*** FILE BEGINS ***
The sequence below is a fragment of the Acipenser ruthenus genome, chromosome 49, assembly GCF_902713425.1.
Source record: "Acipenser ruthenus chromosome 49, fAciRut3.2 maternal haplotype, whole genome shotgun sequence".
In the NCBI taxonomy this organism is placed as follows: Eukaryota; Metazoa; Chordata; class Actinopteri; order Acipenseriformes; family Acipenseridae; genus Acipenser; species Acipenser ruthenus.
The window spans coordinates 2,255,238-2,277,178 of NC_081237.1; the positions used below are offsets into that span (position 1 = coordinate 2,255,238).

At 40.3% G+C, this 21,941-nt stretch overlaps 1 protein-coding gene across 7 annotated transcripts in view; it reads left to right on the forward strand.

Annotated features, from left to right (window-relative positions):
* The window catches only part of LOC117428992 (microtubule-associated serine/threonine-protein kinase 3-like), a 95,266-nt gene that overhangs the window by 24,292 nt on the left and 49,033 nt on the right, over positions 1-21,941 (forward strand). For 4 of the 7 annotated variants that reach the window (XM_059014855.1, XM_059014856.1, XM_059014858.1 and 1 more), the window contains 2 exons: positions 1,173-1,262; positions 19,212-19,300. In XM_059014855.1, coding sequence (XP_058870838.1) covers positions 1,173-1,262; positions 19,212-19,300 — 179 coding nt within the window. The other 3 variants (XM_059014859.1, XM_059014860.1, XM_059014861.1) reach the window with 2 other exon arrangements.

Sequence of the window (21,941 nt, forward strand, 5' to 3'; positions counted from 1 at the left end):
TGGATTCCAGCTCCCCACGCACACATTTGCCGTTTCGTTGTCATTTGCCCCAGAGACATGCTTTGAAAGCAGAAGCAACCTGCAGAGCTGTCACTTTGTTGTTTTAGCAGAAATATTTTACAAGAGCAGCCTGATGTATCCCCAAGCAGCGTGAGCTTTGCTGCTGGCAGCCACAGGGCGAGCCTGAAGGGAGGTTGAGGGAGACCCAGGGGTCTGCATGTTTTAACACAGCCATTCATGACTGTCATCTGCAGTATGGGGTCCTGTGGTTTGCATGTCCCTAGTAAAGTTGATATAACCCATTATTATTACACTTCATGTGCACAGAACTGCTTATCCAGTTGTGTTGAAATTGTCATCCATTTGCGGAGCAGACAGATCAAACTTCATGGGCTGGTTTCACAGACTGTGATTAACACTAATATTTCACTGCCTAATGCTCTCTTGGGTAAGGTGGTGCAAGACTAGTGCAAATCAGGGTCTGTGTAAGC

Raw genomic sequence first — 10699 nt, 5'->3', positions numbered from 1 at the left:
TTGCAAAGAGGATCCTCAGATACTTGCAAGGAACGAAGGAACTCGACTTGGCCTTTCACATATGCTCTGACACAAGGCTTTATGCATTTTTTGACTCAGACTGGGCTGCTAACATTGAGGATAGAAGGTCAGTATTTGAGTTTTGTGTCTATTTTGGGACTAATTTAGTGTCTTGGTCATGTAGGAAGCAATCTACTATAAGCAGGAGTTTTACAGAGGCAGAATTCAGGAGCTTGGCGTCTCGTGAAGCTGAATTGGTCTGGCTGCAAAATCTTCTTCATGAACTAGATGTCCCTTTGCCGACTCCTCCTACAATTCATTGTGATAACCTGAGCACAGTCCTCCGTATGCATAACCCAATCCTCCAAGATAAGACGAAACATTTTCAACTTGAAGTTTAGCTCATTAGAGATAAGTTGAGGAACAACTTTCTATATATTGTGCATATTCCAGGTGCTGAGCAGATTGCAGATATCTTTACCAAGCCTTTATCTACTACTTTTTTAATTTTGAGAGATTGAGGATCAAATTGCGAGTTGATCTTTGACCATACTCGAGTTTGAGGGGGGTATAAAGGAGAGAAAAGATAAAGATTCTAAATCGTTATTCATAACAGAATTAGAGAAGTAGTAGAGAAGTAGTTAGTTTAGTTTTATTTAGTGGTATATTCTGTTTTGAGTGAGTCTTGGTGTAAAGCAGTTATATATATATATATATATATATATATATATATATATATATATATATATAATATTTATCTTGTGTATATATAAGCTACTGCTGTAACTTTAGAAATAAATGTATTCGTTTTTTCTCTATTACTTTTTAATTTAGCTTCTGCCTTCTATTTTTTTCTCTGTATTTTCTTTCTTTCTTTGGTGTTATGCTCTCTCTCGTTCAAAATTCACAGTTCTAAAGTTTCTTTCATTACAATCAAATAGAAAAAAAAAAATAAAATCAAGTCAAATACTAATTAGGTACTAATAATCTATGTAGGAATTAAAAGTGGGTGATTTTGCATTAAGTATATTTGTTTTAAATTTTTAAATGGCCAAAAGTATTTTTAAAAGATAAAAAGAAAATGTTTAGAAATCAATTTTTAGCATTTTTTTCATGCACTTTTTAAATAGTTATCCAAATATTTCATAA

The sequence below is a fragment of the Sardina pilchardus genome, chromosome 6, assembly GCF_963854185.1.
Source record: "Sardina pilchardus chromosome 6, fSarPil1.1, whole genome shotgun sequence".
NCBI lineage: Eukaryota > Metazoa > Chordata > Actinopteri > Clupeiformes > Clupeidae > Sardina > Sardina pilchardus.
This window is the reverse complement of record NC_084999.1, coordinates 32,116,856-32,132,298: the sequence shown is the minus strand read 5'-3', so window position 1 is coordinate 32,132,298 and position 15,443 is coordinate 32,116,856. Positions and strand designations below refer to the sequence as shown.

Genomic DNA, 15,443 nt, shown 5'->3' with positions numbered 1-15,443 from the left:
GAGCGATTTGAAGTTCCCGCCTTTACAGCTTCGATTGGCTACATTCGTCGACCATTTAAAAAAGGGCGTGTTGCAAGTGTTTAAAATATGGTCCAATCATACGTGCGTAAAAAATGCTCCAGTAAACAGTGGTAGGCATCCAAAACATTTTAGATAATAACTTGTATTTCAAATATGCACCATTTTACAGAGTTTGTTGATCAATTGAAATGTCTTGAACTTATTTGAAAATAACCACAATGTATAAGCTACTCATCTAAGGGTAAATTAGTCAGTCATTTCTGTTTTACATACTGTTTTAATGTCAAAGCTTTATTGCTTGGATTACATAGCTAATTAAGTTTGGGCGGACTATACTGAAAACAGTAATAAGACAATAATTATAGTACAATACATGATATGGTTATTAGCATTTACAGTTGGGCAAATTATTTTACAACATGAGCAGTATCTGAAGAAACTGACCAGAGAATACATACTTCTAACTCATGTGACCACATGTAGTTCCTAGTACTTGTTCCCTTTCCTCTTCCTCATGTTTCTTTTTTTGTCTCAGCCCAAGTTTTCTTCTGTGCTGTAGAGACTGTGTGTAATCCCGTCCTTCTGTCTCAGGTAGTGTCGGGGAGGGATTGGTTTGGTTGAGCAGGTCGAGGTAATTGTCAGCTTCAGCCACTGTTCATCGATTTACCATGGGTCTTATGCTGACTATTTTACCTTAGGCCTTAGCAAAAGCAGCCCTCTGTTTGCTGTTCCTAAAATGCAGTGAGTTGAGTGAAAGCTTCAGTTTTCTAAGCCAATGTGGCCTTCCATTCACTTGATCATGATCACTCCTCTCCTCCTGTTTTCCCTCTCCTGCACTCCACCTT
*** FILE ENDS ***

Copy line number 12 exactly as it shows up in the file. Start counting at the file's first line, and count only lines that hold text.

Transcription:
The sequence below is a fragment of the Sardina pilchardus genome, chromosome 6, assembly GCF_963854185.1.